Even as a kid, I couldn’t wait for the school year to begin. Goodbye to the lazy summer days of reading on the porch with no homework or strict bedtimes. Hello to fresh pencils, new shoes and haircuts, and a different assortment of teachers and classmates.
I love September – the month of new beginnings; a time to reboot and learn.
Most of my recommendations should be available at libraries (two are about libraries!) and a few are now in paperback and audio versions. Whether you choose to learn about an art theft, the birth of the FBI, or a technology company gone awry, I hope these books kick off your fall on a good note.
Why do criminals steal art? And what do they do with recognizable masterpieces?
On March 18, 1990, 13 pieces of art were stolen from the Isabella Stewart Gardner museum in Boston, MA. The crime remains unsolved. Shapiro, in her New York Times fictional bestseller, introduces us to the art world, the execution of forgeries, and dubious choices.
“A $10 million reward exists for information leading to the recovery of these pieces,” says Anthony Amore, the investigator for the single largest property theft in the world.
After reading the book, I had the opportunity to visit the museum – a couple of summers ago. And what a gem it is! Sadly, now empty frames hang where masterpieces were cut and taken.
In April 1986, the Los Angeles Central Library was set on fire. Who did this? And why?
The crime, determined to be arson, remains unsolved. The blaze, fought by hundreds of LA firefighters, destroyed 400,000 books and damaged 700,000 more.
In this non-fiction book, Orlean explores the main suspect in the crime and the importance of libraries to individuals and communities. Like her other books, this true crime story is well-researched. Perhaps a few too many facts and figures, at some points, for those readers who wish to hurry the story along.
Nonetheless, I suggest you go to your library and borrow this book!
A book about a different sort of library, this historical fiction novel revolves around the true story of the government’s Pack Horse Library Project in rural Kentucky. Established in 1934, pack horse librarians – many of them women – delivered books to the uneducated community in the remote Appalachian Mountains.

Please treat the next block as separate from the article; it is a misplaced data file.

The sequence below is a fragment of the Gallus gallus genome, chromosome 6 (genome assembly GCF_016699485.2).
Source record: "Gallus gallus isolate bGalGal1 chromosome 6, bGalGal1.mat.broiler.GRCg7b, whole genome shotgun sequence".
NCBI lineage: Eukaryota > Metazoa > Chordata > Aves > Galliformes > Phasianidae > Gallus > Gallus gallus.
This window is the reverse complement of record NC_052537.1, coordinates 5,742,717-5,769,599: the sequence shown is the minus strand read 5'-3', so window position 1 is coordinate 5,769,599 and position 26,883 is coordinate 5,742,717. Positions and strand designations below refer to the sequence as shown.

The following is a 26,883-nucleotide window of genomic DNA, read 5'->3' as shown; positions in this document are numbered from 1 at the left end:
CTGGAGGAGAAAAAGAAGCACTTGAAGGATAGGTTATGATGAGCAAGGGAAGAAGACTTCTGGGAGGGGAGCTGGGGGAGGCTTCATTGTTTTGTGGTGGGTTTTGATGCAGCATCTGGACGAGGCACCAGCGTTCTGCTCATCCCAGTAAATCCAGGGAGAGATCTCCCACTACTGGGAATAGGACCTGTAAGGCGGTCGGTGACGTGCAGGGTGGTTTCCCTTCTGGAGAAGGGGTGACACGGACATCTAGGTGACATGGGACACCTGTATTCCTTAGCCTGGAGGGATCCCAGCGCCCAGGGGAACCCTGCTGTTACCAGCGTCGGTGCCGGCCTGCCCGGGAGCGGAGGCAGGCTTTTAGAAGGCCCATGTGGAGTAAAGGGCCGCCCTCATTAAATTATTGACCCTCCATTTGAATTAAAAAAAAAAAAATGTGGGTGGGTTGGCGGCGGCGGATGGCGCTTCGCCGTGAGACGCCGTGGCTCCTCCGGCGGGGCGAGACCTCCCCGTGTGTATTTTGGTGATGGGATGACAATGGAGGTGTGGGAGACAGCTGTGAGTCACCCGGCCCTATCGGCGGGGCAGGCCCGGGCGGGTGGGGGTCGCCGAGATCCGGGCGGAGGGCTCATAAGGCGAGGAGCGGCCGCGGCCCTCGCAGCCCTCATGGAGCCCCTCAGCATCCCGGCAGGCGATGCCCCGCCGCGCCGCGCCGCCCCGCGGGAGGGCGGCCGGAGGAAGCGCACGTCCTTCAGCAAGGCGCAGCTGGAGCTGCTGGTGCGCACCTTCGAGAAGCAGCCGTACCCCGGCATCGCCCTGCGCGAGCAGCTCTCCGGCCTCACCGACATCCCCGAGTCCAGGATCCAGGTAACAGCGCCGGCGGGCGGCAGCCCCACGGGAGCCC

From several states apart, my daughter-in-law and I read this novel together and discussed the history and likable characters over the phone.
We both agreed, one of our favorites from the past year.
I balked when my husband suggested this non-fiction book to me. He described it as “disturbing and grisly.” But isn’t this the point – and fun – of book recommendations?
When we explore topics we might not choose for ourselves and dive into subjects we know nothing about, we expand our worlds and minds.
This book focuses on the murders of wealthy Osage Native Americans, who happened to have oil on their properties, in 1920’s Oklahoma. Grann takes a deep dive into the Osage histories and land holdings and murder investigations.
Read this before the Martin Scorsese-directed movie, starring Leonardo DiCaprio and Robert DeNiro, hits the big screen.
“Are you kidding me?” I said over and over as I devoured this non-fiction book.
Elizabeth Holmes, a Stanford University dropout, created a laboratory test that would revolutionize the medical world. But, when things sound too good to be true, they often are.
This is the unbelievable, true story of the lies behind Theranos, the Silicon Valley company 19-year-old Holmes founded in 2003. How could she play around with people’s health and lives? Do you become so infatuated with success you will go to all lengths to ensure you achieve it?
Have you heard of or read any of these books? Which one sounds the most intriguing and up your alley? Which one would you never consider if it weren’t coming from a recommended list? Do you prefer to listen to books or read them? Let’s have a conversation!